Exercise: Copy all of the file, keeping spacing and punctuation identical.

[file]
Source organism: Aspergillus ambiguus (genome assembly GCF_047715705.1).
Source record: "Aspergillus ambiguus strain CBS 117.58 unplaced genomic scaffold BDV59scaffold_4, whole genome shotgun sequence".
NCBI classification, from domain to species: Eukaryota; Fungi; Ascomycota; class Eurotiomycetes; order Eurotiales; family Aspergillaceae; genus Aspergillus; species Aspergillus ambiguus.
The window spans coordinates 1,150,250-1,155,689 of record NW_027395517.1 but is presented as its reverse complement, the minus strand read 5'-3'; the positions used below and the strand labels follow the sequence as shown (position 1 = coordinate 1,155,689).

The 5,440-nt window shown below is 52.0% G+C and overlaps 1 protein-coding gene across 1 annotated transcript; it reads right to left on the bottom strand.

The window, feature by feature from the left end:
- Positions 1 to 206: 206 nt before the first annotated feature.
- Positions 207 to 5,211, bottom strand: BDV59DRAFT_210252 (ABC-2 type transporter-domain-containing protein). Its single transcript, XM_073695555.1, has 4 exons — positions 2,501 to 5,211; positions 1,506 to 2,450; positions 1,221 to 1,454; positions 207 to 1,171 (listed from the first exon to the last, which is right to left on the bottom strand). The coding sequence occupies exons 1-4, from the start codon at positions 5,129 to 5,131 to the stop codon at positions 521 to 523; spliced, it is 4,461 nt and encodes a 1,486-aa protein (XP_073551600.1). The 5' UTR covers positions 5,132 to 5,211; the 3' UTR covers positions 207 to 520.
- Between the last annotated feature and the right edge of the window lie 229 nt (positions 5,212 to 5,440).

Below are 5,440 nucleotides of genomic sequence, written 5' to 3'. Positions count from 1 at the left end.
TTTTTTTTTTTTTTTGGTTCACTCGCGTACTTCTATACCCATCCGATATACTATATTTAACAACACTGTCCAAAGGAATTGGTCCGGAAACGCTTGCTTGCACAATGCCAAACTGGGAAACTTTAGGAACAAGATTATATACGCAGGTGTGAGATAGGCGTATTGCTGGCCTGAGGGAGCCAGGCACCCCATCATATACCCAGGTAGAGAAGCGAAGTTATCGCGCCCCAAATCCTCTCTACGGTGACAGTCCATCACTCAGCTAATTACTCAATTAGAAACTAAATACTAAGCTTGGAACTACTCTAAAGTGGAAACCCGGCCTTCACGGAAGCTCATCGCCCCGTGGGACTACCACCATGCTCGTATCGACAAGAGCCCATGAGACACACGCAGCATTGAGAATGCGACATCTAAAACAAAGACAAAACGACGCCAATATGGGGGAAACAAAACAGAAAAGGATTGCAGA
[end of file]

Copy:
Source organism: Aspergillus ambiguus (genome assembly GCF_047715705.1).
Source record: "Aspergillus ambiguus strain CBS 117.58 unplaced genomic scaffold BDV59scaffold_4, whole genome shotgun sequence".
NCBI classification, from domain to species: Eukaryota; Fungi; Ascomycota; class Eurotiomycetes; order Eurotiales; family Aspergillaceae; genus Aspergillus; species Aspergillus ambiguus.
The window spans coordinates 1,150,250-1,155,689 of record NW_027395517.1 but is presented as its reverse complement, the minus strand read 5'-3'; the positions used below and the strand labels follow the sequence as shown (position 1 = coordinate 1,155,689).

The 5,440-nt window shown below is 52.0% G+C and overlaps 1 protein-coding gene across 1 annotated transcript; it reads right to left on the bottom strand.

The window, feature by feature from the left end:
- Positions 1 to 206: 206 nt before the first annotated feature.
- Positions 207 to 5,211, bottom strand: BDV59DRAFT_210252 (ABC-2 type transporter-domain-containing protein). Its single transcript, XM_073695555.1, has 4 exons — positions 2,501 to 5,211; positions 1,506 to 2,450; positions 1,221 to 1,454; positions 207 to 1,171 (listed from the first exon to the last, which is right to left on the bottom strand). The coding sequence occupies exons 1-4, from the start codon at positions 5,129 to 5,131 to the stop codon at positions 521 to 523; spliced, it is 4,461 nt and encodes a 1,486-aa protein (XP_073551600.1). The 5' UTR covers positions 5,132 to 5,211; the 3' UTR covers positions 207 to 520.
- Between the last annotated feature and the right edge of the window lie 229 nt (positions 5,212 to 5,440).

Below are 5,440 nucleotides of genomic sequence, written 5' to 3'. Positions count from 1 at the left end.
TTTTTTTTTTTTTTTGGTTCACTCGCGTACTTCTATACCCATCCGATATACTATATTTAACAACACTGTCCAAAGGAATTGGTCCGGAAACGCTTGCTTGCACAATGCCAAACTGGGAAACTTTAGGAACAAGATTATATACGCAGGTGTGAGATAGGCGTATTGCTGGCCTGAGGGAGCCAGGCACCCCATCATATACCCAGGTAGAGAAGCGAAGTTATCGCGCCCCAAATCCTCTCTACGGTGACAGTCCATCACTCAGCTAATTACTCAATTAGAAACTAAATACTAAGCTTGGAACTACTCTAAAGTGGAAACCCGGCCTTCACGGAAGCTCATCGCCCCGTGGGACTACCACCATGCTCGTATCGACAAGAGCCCATGAGACACACGCAGCATTGAGAATGCGACATCTAAAACAAAGACAAAACGACGCCAATATGGGGGAAACAAAACAGAAAAGGATTGCAGA